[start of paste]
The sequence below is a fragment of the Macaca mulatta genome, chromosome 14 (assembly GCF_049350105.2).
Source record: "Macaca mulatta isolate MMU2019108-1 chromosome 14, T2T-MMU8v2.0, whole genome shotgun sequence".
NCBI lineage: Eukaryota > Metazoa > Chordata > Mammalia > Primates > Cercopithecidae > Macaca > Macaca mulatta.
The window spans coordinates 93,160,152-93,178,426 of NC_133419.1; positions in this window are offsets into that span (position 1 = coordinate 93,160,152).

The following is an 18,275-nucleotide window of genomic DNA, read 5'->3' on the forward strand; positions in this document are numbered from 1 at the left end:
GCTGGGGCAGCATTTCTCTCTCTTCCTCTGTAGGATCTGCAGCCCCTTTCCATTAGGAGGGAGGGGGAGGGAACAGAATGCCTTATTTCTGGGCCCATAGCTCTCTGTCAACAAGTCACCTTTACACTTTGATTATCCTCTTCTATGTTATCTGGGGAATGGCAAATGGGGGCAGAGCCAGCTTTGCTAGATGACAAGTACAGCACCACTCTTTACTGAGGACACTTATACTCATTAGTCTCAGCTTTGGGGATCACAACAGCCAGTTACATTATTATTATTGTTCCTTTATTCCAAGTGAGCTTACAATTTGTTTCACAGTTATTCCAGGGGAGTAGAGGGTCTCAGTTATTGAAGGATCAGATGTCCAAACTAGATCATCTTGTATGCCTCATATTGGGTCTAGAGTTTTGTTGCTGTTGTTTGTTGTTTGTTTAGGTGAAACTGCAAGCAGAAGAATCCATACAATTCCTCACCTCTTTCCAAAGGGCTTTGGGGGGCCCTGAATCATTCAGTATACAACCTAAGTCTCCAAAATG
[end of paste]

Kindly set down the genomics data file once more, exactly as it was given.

The sequence below is a fragment of the Macaca mulatta genome, chromosome 14 (assembly GCF_049350105.2).
Source record: "Macaca mulatta isolate MMU2019108-1 chromosome 14, T2T-MMU8v2.0, whole genome shotgun sequence".
NCBI lineage: Eukaryota > Metazoa > Chordata > Mammalia > Primates > Cercopithecidae > Macaca > Macaca mulatta.
The window spans coordinates 93,160,152-93,178,426 of NC_133419.1; positions in this window are offsets into that span (position 1 = coordinate 93,160,152).

The following is an 18,275-nucleotide window of genomic DNA, read 5'->3' on the forward strand; positions in this document are numbered from 1 at the left end:
GCTGGGGCAGCATTTCTCTCTCTTCCTCTGTAGGATCTGCAGCCCCTTTCCATTAGGAGGGAGGGGGAGGGAACAGAATGCCTTATTTCTGGGCCCATAGCTCTCTGTCAACAAGTCACCTTTACACTTTGATTATCCTCTTCTATGTTATCTGGGGAATGGCAAATGGGGGCAGAGCCAGCTTTGCTAGATGACAAGTACAGCACCACTCTTTACTGAGGACACTTATACTCATTAGTCTCAGCTTTGGGGATCACAACAGCCAGTTACATTATTATTATTGTTCCTTTATTCCAAGTGAGCTTACAATTTGTTTCACAGTTATTCCAGGGGAGTAGAGGGTCTCAGTTATTGAAGGATCAGATGTCCAAACTAGATCATCTTGTATGCCTCATATTGGGTCTAGAGTTTTGTTGCTGTTGTTTGTTGTTTGTTTAGGTGAAACTGCAAGCAGAAGAATCCATACAATTCCTCACCTCTTTCCAAAGGGCTTTGGGGGGCCCTGAATCATTCAGTATACAACCTAAGTCTCCAAAATG